Entity and Identity in Bioethics, Paris International Conference, 23-24 April 2012
The progress of genetics has strengthened the relation between body and identity at such an extent that a number of researchers have argued that DNA can be considered today what traditional religions and philosophical conceptions understood by one’s soul (Nelkin, Lindee). Moreover, the research on artificial life (alife) brings a new light on a posthuman age of a life-as-it-could be and influences the values adopted by contemporary societies. New communication and entertainment technology supports this ideal. In a world dominated by the ideas of securing the comfort of the individual and of the perfection of the human being, minority categories of disabled persons seem threatened by a large majority of normal persons. Award winning films as Breaking the Waves (von Trier 1996), The Sea Inside (Amenabar, 2004) and Million Dollar Baby (Eastwood, 2004) have contributed to the idea that certain impairments reduce the person to a mere entity. Stereotypical norms of beauty usually diminish the importance of the sexual attractiveness of disabled people, and bring individuals that suffer from genetically transmissible diseases not to wish to have offspring. The possibility of choosing the sex or the sexual orientation of the child before birth, or the abortions made with the purpose of preventing children with various impairments being born, raise questions on the identity of the entities that are destroyed or preserved and on the different mentalities regarding life, identity and the concept of person in the contemporary world.
In response to such contemporary innovations more traditionalist points of view assert a wider identity that comprises the development and self-fulfilment of the person from the moment of her conception until the moment of her death, and sometimes even beyond death. Some of them even go further by associating current practices with evil and revert to more traditionalistic forms of medicine or simply to prayers in order to heal someone from curable or incurable diseases, to help infertile couples give birth to offspring, to perform ritualistic surgeries on the human body (in order to confer a certain identity to it) etc. Among these practices, some are considered dangerous for the identity of the person on which they are performed, as for example female circumcision.
The purpose of this conference is twofold: firstly, to engage researchers with different cultural, political, philosophical, religious backgrounds in a debate on the close relation between entity and identity in bioethics and secondly, to obtain a better theoretical understanding of the identities of those that engage in bioethical debates (for instance, in what degree one’s belonging to a Muslim, Christian Protestant, Orthodox, Catholic, Buddhist or Black community etc influences his/her arguments for or against some practices or affects her interest in certain issues).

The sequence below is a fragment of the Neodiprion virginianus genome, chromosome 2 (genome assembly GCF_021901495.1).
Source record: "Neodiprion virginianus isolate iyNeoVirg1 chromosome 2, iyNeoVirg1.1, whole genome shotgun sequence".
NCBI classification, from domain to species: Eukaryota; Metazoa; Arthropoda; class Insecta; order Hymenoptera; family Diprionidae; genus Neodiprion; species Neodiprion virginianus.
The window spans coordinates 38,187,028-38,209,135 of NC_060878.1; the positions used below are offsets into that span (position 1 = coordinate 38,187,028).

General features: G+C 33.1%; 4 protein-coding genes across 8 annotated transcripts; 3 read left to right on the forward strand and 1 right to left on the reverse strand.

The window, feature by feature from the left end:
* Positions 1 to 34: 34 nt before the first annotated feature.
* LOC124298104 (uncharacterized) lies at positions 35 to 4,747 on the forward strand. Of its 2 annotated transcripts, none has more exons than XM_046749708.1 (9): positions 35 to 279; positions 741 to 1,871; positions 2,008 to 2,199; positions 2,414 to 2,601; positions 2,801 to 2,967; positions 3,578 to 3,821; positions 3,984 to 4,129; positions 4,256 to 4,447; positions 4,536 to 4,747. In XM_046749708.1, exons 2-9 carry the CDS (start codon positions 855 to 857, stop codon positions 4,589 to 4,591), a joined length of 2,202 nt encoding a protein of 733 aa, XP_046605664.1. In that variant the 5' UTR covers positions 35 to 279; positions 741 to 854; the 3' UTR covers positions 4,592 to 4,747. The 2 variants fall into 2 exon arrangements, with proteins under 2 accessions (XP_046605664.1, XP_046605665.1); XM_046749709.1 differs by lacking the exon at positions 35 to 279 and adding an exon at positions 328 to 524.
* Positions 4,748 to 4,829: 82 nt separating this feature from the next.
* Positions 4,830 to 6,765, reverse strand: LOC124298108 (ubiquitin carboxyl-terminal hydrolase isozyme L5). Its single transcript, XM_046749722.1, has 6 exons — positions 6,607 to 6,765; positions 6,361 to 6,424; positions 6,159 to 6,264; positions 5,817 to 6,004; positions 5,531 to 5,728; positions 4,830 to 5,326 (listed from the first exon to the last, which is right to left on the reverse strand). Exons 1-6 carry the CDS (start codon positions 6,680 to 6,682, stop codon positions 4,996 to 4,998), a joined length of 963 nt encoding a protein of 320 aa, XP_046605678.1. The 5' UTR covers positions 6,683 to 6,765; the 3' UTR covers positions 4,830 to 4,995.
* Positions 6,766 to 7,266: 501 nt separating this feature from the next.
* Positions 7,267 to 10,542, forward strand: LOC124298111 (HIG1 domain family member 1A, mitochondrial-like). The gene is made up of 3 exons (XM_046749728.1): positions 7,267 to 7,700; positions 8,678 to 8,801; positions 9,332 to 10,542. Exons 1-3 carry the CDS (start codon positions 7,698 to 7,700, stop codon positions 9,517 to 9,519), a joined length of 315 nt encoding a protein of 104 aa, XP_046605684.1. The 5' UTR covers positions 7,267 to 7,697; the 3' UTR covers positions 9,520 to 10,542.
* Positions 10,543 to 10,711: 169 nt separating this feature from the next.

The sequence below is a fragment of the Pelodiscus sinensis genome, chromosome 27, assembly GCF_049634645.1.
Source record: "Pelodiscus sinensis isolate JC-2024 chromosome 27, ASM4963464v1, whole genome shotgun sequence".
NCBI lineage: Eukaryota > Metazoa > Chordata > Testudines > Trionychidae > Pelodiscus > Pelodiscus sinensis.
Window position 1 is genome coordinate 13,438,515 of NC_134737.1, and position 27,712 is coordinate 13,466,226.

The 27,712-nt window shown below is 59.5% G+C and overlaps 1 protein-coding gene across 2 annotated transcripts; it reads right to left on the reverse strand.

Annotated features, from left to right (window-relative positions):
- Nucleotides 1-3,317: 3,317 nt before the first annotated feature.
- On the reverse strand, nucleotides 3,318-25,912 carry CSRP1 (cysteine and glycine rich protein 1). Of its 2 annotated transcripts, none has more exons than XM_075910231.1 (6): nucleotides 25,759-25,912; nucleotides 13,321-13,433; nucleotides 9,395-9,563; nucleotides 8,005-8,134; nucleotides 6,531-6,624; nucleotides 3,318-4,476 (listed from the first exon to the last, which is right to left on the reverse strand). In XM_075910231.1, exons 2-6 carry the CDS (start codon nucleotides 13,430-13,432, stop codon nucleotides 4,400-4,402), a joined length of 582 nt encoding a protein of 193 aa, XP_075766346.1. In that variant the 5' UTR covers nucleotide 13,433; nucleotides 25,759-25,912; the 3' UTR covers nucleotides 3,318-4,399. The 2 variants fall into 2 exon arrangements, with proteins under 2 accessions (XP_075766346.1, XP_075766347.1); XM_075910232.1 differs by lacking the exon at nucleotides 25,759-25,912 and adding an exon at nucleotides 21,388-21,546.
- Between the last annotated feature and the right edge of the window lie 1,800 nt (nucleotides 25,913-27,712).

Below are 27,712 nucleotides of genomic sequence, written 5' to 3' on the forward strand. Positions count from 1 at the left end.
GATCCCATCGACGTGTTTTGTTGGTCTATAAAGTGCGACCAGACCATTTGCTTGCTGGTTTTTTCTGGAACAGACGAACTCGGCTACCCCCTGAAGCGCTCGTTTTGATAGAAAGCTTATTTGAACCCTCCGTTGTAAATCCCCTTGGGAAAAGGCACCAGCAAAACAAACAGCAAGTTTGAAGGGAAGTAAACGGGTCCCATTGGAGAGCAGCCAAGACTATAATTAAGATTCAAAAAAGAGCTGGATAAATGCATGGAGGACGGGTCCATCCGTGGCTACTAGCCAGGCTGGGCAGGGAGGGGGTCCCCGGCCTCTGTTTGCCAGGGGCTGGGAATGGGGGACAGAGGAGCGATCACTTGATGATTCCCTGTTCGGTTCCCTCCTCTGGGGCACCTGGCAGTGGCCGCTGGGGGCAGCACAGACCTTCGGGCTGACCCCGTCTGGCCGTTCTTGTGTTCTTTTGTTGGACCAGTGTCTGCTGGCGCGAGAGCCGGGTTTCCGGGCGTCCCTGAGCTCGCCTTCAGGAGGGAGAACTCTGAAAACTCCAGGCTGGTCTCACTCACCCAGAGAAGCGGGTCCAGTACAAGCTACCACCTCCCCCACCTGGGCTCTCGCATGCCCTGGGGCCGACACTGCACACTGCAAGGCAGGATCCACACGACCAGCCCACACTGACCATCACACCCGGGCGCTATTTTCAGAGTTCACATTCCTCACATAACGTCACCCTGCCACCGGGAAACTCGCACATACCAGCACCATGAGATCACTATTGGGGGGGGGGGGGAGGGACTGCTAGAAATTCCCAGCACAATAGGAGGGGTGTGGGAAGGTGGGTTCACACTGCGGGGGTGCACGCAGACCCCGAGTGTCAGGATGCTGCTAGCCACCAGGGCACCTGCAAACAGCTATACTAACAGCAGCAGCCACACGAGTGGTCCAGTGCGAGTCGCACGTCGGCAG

The International Conference will take place at Ecole Polytechnique, Paris from 23 to 24 April 2012 at and it is organized by Ars Identitatis Cultural Research Association.
The proceedings will be published (after peer review): some in paperback format, the others in electronic format.
Ars Identitatis encourages interdisciplinary debates, that is why we are inviting anyone who could contribute to this debate (Professors, Researchers, Journalists, NGO activists, Lawyers, Clerics, etc.). Submissions from graduate students are also encouraged.
We accept both Panel proposals and Individual abstracts. Individual abstracts should be of no more than 450 words in length. Those who intend to send individual abstracts are kindly requested to submit also a short bio note.
The person who submits a panel proposal is kindly requested to send us a short Curriculum Vitae (one page) together with a presentation of the panel and the abstracts. The other panelists should send only a short bio-note. Each panel proposal should contain at least two abstracts.
The deadline for sending abstracts is March 05 but we encourage early submissions, in order to allow the selection commission to have enough time for deliberation.
We will acknowledge receipt of your abstract. In case you don’t receive any reply from us after 3 days, please resend your abstract.
Ars Identitatis is an independent non-profit association. We are making efforts to keep as low as possible the logistics costs related to the conference and to the publication production process.
Please send your materials and address your enquiries to Ms. Silvia Stoica (President of Ars Identitatis) Mr. Ionut Untea (PhD candidate, Ecole Pratique des Hautes Etudes) and Ms. Andrada Maran (Ecole Polytechnique) at registration[at]identitatis.org
For updates, please visit http://www.ars.identitatis.org/
Keywords (non-exhaustive list): bioethics, entity, identity, public stigmatization, miraculous healings, biobanks, DNA, substantial identity, self-consciousness, future of value and identity, persistent vegetative state, anencephalic infants, female circumcision, harmful traditional practices in general, exorcism, the child’s right to identity, pre-embryos, experimentation and genetic engineering, drugs and medicalization, artificial life (alife), artificial intelligence (AI), posthuman, communication and biotechnologies, cyborg, conjoined twins, eugenics, euthanasia, end of life questions, prenatal diagnosis, bioethics and film, bioethics and literature, disabled people, ethnic conceptions, ageing, deafness, cochlear implantation, surrogate mother, family by choice, LGBT, ‘nature’ and ‘nurture’, self-demand amputation, philosophical and religious traditions on bioethics, reproductive liberty, fetus, ‘‘intentional’’ family, transsexualism, insemination, transplant and identity transfer, etc.
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